Then when it comes time to buy a new bike, I bet London to a brick you will be looked after. I know those dealers which I have developed long term relationships with, always looked after me. A phone call to buy a bike was usually a 5 minute affair, culminating with me giving them a credit card deposit over the phone and going in a few days later to sign the documents.
Simple and easy for both parties and I never got ripped off. Again, knowing a good deal from a bad deal was the key. Now, I am well aware that not all dealers have professional sales staff and even within one shop, there can be great sales staff and absolute plonkers who should have got out of the business in That crap went out of the car industry in the s.
But there are still some relics who persist with this style of approach despite the fact that it just no longer works.
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A professional sales person will be more than happy to offer you a good price, once they have worked out exactly what you want and when you want it. Keep your eye out for manufacturer runouts or sales programs where they offer price or add on incentives for bikes sold and delivered by a certain date. Pushing forward your decision may save some additional money in these circumstances.
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Also, if you need new gear, it is another avenue for negotiations. Sometimes there is more margin in the accessories, than there is in the bike they are selling. Finance and insurance can also be another avenue for price concessions which may sway your decision. Whatever you do, try not to let a poor experience from a sales person taint your next interaction with the next sales person.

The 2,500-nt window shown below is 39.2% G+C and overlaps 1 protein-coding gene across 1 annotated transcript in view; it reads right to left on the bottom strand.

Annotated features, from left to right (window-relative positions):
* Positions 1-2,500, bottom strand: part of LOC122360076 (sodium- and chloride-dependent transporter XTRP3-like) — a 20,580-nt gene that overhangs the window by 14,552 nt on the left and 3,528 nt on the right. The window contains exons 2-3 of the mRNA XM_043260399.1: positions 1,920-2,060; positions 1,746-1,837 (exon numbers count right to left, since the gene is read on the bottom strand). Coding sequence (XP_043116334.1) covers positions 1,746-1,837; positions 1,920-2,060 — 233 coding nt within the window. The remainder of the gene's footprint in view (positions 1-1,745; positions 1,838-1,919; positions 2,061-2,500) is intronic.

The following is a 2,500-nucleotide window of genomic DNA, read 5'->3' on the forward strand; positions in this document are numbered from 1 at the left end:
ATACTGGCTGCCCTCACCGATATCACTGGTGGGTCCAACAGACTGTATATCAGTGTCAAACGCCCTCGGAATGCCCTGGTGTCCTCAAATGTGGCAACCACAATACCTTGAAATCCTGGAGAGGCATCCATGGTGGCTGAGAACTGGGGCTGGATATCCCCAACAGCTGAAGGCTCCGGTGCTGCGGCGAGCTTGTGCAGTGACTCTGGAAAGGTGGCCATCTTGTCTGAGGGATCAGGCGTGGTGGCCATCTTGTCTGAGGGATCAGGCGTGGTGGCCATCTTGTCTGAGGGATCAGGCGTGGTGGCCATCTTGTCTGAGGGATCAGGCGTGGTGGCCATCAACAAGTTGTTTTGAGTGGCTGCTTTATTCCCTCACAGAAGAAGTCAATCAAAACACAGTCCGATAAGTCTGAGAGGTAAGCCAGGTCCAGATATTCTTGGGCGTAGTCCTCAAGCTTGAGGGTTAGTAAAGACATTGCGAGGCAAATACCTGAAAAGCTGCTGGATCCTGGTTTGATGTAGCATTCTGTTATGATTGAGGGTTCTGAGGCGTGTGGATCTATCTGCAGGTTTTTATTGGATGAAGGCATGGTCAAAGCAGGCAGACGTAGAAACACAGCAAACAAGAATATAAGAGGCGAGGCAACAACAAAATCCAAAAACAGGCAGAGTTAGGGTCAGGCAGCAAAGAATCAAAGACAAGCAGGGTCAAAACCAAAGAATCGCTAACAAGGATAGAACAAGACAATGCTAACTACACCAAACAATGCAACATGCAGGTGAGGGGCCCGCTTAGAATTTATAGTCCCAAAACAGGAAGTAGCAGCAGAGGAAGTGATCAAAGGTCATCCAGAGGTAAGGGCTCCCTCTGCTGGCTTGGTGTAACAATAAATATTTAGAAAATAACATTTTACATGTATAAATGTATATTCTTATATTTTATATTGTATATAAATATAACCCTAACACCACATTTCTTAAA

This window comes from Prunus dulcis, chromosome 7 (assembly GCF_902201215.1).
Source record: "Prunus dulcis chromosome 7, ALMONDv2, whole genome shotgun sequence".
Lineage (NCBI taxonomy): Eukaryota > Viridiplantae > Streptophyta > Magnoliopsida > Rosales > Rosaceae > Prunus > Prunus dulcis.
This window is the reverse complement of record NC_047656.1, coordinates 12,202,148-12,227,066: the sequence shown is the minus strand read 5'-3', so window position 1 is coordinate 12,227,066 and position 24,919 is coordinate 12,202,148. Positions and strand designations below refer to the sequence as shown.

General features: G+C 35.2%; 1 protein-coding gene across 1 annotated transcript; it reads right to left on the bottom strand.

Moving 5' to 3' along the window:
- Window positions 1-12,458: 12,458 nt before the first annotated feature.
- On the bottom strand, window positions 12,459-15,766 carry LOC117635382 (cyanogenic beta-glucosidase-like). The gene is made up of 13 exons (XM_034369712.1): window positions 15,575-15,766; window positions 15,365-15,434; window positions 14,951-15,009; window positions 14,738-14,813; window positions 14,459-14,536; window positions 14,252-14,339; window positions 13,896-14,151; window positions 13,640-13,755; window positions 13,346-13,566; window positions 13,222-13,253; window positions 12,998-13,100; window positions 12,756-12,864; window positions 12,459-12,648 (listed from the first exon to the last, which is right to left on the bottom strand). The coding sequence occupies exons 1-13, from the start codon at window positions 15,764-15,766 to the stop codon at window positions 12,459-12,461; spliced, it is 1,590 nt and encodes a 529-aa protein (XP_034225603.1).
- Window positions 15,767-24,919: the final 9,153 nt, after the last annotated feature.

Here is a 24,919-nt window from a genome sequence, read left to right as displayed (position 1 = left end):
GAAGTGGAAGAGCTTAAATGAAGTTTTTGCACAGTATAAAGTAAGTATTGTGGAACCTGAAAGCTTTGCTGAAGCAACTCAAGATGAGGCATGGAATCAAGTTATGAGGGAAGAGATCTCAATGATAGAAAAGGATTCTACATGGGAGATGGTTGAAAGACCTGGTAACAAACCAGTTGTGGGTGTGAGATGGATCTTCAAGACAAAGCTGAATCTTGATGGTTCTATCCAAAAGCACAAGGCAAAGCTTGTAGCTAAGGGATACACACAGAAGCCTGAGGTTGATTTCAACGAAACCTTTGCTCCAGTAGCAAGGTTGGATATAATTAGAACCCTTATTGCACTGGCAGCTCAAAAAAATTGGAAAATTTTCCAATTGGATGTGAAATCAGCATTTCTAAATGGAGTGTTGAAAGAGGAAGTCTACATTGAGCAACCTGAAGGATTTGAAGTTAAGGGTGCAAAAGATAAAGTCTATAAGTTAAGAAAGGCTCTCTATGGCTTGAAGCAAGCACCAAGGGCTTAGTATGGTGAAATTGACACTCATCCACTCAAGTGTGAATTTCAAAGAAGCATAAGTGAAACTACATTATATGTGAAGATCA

Ok article. I understand but will not believe that the mark up is that low. But what they pay vs what the bike sells for is thousands apart if a dealership did not cover that cost per bike they would be out of business. The real question is weather a dealership is willing to deal vs just give you the finger and tell you MSRP or get out of the dealership.
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I am in the market for a new HD Heritage. I am obviously not buying it during a blizzard outside, so the dealership will not be giving it away. Hopefully the fact that I am ready to take delivery NOW, if I can get an unbelievable deal might make the deal. I really appreciate your advice to do prior research before looking at motorcycles at a dealership. It sounds like it would be a lot easier to know what a good deal is and you will be able to find a bike that fits your needs the best. Since I would like to use one for commuting, I would like to buy one that is comfortable and has good gas mileage.
I have been looking into getting a motorcycle and wanted some tips before I go in. One thing that stood out to me is to be as honest as I can because the salespeople can tell whats true or not. It is important to understand that when purchasing any new mode of transport, preparation is crucial. I,m looking to purchase a new bike.
Would it be wise to get a bike from that distance away? But if there is no Honda dealership within miles, there is likely to be little else closer! Cheers, Mark.
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I thought it was interesting that you talked about how even the best motorcycles will need work done on them. My older brother is looking to find a motorcycle dealership so he can buy a motorcycle for the summer. He also told me they can only sell bikes to residents of that particular state which is a load of crap. My wife and I have been looking a motorcycle, and I think that getting some tips would be good. Thanks for the tip to be as honest as you can when looking to get a good deal on a motorcycle.